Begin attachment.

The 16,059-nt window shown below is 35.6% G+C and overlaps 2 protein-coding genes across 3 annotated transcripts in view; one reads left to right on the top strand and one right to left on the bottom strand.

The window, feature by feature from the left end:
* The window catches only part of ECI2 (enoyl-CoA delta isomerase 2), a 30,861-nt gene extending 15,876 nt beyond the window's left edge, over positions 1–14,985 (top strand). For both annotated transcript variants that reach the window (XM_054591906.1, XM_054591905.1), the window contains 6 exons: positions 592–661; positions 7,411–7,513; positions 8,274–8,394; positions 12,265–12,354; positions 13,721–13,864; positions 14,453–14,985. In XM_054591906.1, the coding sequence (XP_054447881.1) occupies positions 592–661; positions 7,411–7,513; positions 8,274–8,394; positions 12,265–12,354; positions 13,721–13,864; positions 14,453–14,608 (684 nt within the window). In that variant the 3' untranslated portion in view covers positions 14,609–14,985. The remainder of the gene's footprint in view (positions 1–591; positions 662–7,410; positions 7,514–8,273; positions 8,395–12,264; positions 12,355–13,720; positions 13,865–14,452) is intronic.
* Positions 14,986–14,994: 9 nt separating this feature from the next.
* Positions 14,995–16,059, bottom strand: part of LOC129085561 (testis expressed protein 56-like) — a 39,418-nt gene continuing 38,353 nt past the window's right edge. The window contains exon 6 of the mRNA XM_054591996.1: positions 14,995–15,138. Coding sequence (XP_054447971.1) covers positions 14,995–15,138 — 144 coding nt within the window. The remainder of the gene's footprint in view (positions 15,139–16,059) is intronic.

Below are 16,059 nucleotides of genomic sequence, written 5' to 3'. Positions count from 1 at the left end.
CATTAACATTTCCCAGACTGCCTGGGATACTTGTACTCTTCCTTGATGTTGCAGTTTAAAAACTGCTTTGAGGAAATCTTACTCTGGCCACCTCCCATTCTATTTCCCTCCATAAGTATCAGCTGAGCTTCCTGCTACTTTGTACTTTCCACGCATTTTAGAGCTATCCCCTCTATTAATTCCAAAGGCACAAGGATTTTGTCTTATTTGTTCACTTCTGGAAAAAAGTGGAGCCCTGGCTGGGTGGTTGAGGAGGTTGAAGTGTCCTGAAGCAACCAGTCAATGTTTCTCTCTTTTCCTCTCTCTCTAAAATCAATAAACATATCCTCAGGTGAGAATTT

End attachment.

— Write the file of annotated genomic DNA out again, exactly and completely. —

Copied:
The 16,059-nt window shown below is 35.6% G+C and overlaps 2 protein-coding genes across 3 annotated transcripts in view; one reads left to right on the top strand and one right to left on the bottom strand.

The window, feature by feature from the left end:
* The window catches only part of ECI2 (enoyl-CoA delta isomerase 2), a 30,861-nt gene extending 15,876 nt beyond the window's left edge, over positions 1–14,985 (top strand). For both annotated transcript variants that reach the window (XM_054591906.1, XM_054591905.1), the window contains 6 exons: positions 592–661; positions 7,411–7,513; positions 8,274–8,394; positions 12,265–12,354; positions 13,721–13,864; positions 14,453–14,985. In XM_054591906.1, the coding sequence (XP_054447881.1) occupies positions 592–661; positions 7,411–7,513; positions 8,274–8,394; positions 12,265–12,354; positions 13,721–13,864; positions 14,453–14,608 (684 nt within the window). In that variant the 3' untranslated portion in view covers positions 14,609–14,985. The remainder of the gene's footprint in view (positions 1–591; positions 662–7,410; positions 7,514–8,273; positions 8,395–12,264; positions 12,355–13,720; positions 13,865–14,452) is intronic.
* Positions 14,986–14,994: 9 nt separating this feature from the next.
* Positions 14,995–16,059, bottom strand: part of LOC129085561 (testis expressed protein 56-like) — a 39,418-nt gene continuing 38,353 nt past the window's right edge. The window contains exon 6 of the mRNA XM_054591996.1: positions 14,995–15,138. Coding sequence (XP_054447971.1) covers positions 14,995–15,138 — 144 coding nt within the window. The remainder of the gene's footprint in view (positions 15,139–16,059) is intronic.

Below are 16,059 nucleotides of genomic sequence, written 5' to 3'. Positions count from 1 at the left end.
CATTAACATTTCCCAGACTGCCTGGGATACTTGTACTCTTCCTTGATGTTGCAGTTTAAAAACTGCTTTGAGGAAATCTTACTCTGGCCACCTCCCATTCTATTTCCCTCCATAAGTATCAGCTGAGCTTCCTGCTACTTTGTACTTTCCACGCATTTTAGAGCTATCCCCTCTATTAATTCCAAAGGCACAAGGATTTTGTCTTATTTGTTCACTTCTGGAAAAAAGTGGAGCCCTGGCTGGGTGGTTGAGGAGGTTGAAGTGTCCTGAAGCAACCAGTCAATGTTTCTCTCTTTTCCTCTCTCTCTAAAATCAATAAACATATCCTCAGGTGAGAATTT